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Feeling Lucky

Safety first: Jim Ilg's got a lock on the coffeehouse crowd at Java Moon.
Mark Manger

When Jim Ilg and his crew were renovating the space that would become Java Moon, they found a safe sealed up inside one of the walls. It's big -- all black iron and tarnished silver with a swollen head mounted over a heavy, footed pedestal that makes it look like one of those antique, bubble-headed Esso gas pumps. With its smooth curves and weight, it has the kind of gravity that some things take on simply by virtue of having lasted long past their appointed time. Very old cars, even ones junked and left to rust, have it. Historic buildings. Forgotten stretches of road dwarfed by superhighways, which take on new significance only after the pavement begins to crack and weeds grow tall along the shoulders.

Like those roads, the safe has an almost magnetic power. People come into Java Moon just to see it, to hug it, to lie across it and pick up its century-old vibe, to fiddle with its single-dial combination lock while they wait for lunch. "We get all kinds," says Ilg. "We've had hundreds of people come in and try the combination."

Ilg himself has tried it hundreds of times.

But the safe has yet to be cracked. No one knows the right numbers to coax open the heavy door and make the thing spill whatever secrets it might be keeping. Could be anything. Could be nothing at all. There's only one guarantee: If you can pop the safe using only your bare hands (no tools, no blowtorches, no dynamite allowed), Ilg is ready to pony up $100 -- even if the old beast swings open and chuffs out only hundred-year-old air. But until someone comes up with the digits, the safe is a Schroedinger's Box -- a point of infinite possibility, incalculable probability and neat, self-contained mystery.

That safe is one of the reasons I keep coming back to Java Moon. There's something comforting about its mystical weirdness. Once in a while, I even give the dial a spin.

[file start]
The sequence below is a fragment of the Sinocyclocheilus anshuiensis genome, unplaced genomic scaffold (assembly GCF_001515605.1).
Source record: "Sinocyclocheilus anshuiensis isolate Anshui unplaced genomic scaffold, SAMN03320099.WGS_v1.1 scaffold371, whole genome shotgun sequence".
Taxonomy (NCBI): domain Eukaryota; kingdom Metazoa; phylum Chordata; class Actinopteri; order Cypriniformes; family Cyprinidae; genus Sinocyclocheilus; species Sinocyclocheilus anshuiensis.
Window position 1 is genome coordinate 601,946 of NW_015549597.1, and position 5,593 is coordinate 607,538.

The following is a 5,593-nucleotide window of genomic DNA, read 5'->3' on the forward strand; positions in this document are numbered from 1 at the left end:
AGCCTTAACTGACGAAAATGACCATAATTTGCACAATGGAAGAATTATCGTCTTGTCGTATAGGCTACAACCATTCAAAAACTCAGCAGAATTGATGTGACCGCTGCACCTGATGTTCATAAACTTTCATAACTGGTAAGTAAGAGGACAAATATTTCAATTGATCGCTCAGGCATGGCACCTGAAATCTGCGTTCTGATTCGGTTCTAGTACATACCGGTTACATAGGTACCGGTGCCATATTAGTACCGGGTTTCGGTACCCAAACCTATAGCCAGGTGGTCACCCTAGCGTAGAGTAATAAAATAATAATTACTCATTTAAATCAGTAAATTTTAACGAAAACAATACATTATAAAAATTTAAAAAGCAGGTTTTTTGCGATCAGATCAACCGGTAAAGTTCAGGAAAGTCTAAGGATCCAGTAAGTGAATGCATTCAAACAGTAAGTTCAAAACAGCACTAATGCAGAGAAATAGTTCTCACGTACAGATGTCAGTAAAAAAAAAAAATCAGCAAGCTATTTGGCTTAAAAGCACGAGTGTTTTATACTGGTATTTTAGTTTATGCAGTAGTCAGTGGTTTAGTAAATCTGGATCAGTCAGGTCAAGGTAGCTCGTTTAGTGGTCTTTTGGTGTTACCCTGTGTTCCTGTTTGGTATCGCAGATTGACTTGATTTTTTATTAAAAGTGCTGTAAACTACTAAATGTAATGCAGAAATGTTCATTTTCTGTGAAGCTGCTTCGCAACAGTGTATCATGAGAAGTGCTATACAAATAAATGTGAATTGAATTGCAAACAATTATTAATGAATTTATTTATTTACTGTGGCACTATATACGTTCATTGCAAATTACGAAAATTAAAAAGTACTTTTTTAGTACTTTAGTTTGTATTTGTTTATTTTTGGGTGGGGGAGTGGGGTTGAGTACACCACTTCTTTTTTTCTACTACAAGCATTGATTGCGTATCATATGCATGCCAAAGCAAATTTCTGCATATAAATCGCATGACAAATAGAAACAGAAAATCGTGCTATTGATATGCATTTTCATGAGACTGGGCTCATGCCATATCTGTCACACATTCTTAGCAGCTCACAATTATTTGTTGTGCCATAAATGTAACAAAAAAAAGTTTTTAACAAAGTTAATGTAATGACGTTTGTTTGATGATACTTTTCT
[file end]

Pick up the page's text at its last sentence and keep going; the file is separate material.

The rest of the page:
I like Java Moon for other reasons, too. I don't see 7 a.m. very often (noon, I think, is the best hour for waking), but if I must get up and out early, breakfast at Java Moon is some consolation -- although it's almost impossible to stomach all the rise-and-shine people who frequent coffeehouses at an hour when I feel nothing but vile. And while Java Moon's warm yellow walls don't make me feel any sunnier, the food often does.

So early one unusually busy Monday morning, I fortify myself with the sort of meal a lumberjack would eat if, rather than a sloppy chow line and a one-toothed hash-slinger called Cooky, the lumber camp had a restaurant like Java Moon attached, with Ilg working the clattering, steaming coffee machinery and a small kitchen doing the best it can with limited space but lots of ambition. In front of me are biscuits and gravy and a tall coffee -- plain and black. I'm sure it's some kind of fresh-ground, shade-grown South American dark roast something-or-other, probably harvested by well-meaning and eco-conscious college sophomores who spend their midterm breaks toiling beside the natives to demonstrate their bogus solidarity with the oppressed farmers of the Yucat´n. At 7 a.m., I don't give a damn about the agrarian revolution, but I can tell you this: Java Moon makes a good cup of joe. It's strong and fragrant when left alone, and even takes well to being sissied up into lattes, macchiatos and Americanos.

The biscuits and gravy? They're nice, too. The biscuits are fresh and fluffy, with just a little crust to them so that they don't turn to mush under the weight of the smooth, heavy sausage gravy. They come picnic-style on a black plastic plate. I eat them with plastic silverware, wipe my chin with paper napkins, and watch all the morning regulars do all those before-noon things that (presumably) make the world go round. There are people tapping on laptops, reading sections of the paper that don't have anything to do with sports or comics, staring out at the decayed urbanism of Broadway as though it might turn around any second, drinking half-caf white-chocolate mochas and chattering on cell phones -- which just makes me think again that there's nothing in the world so important that calling me up to tell me about it couldn't wait until noon. The earth could go spiraling off its axis toward the sun and I'd be perfectly fine with sleeping late and hearing about it on the midday news.

So while all those other people do something useful, I do something pointless. I try the safe. For reasons entirely beyond me, the combination to my high school locker pops into my head, and I give it a spin: 18-24-36. I yank the lever.

Nothing.

"The safe dates back to 1890," Ilg says. "And no one has gotten it open yet. We've had several professional safecrackers -- well, professed professionals, anyway, because how would you check something like that? None of them have been able to open it. We had one guy who said he got the combination, but then he wasn't able to open it. He said the numbers were right, but the door wouldn't open. What do you say to something like that?"